Psychological Medicine

Review Article

Do antipsychotic drugs affect brain structure? A systematic and critical review of MRI findings

S. Navaria1a2 c1 and P. Dazzana1

a1 Division of Psychological Medicine and Psychiatry, Institute of Psychiatry, King's College London, UK

a2 Section of Psychiatry, Department of Psychiatry, Neurobiology, Pharmacology and Biotechnology, University of Pisa, Italy

Abstract

Background The potential effects of antipsychotic drugs on brain structure represent a key factor in understanding neuroanatomical changes in psychosis. This review addresses two issues: (1) do antipsychotic medications induce changes in total or regional human brain volumes and (2) do such effects depend on antipsychotic type?

Method A systematic review of studies reporting structural brain magnetic resonance imaging (MRI) measures: (1) directly in association with antipsychotic use; and (2) in patients receiving lifetime treatment with antipsychotics in comparison with drug-naive patients or healthy controls. We searched Medline and EMBASE databases using the medical subject heading terms: ‘antipsychotics’ AND ‘brain’ AND (MRI NOT functional). The search included studies published up to 31 January 2007. Wherever possible, we reported the effect size of the difference observed.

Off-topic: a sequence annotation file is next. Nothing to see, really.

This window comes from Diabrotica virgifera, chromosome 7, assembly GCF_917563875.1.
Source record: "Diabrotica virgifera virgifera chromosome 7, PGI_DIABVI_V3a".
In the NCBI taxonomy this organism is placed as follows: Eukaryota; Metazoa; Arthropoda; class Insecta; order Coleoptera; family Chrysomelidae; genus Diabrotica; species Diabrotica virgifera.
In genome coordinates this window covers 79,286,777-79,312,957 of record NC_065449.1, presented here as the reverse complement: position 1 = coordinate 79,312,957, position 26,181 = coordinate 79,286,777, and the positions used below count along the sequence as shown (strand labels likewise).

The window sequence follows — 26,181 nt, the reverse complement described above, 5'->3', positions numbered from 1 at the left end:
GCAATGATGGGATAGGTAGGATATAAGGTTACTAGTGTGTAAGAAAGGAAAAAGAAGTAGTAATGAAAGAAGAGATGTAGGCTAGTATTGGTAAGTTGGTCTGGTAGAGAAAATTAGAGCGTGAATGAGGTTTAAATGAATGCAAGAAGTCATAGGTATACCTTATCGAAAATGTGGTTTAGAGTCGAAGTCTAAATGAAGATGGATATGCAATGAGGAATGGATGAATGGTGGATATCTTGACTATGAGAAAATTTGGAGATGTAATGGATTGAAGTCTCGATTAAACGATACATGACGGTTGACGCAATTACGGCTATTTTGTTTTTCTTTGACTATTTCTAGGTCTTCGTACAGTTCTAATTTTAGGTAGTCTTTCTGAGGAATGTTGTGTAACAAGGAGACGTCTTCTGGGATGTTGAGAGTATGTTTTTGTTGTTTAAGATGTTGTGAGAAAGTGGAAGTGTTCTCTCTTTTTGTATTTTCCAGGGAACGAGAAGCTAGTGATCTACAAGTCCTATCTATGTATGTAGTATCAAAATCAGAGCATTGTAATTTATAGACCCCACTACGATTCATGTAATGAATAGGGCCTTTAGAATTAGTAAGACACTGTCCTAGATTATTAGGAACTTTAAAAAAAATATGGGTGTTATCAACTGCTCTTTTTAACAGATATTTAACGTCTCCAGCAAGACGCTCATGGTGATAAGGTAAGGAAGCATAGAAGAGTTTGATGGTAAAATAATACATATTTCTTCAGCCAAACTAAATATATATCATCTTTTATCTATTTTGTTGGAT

Results Thirty-three studies met our inclusion criteria. The results suggest that antipsychotics act regionally rather than globally on the brain. These volumetric changes are of a greater magnitude in association with typical than with atypical antipsychotic use. Indeed, there is evidence of a specific effect of antipsychotic type on the basal ganglia, with typicals specifically increasing the volume of these structures. Differential effects of antipsychotic type may also be present on the thalamus and the cortex, but data on these and other brain areas are more equivocal.

Conclusions Antipsychotic treatment potentially contributes to the brain structural changes observed in psychosis. Future research should take into account these potential effects, and use adequate sample sizes, to allow improved interpretation of neuroimaging findings in these disorders.

(Received December 21 2007)

(Revised December 17 2008)

(Accepted January 15 2009)

(Online publication April 02 2009)

Correspondence

c1 Address for correspondence: S. Navari, M.D., Ph.D., Psychiatrist and Research Associate, Division of Psychological Medicine and Psychiatry, PO Box 63, Institute of Psychiatry, De Crespigny Park, London SE 8AF, UK. (Email: serena.navari@iop.kcl.ac.uk)

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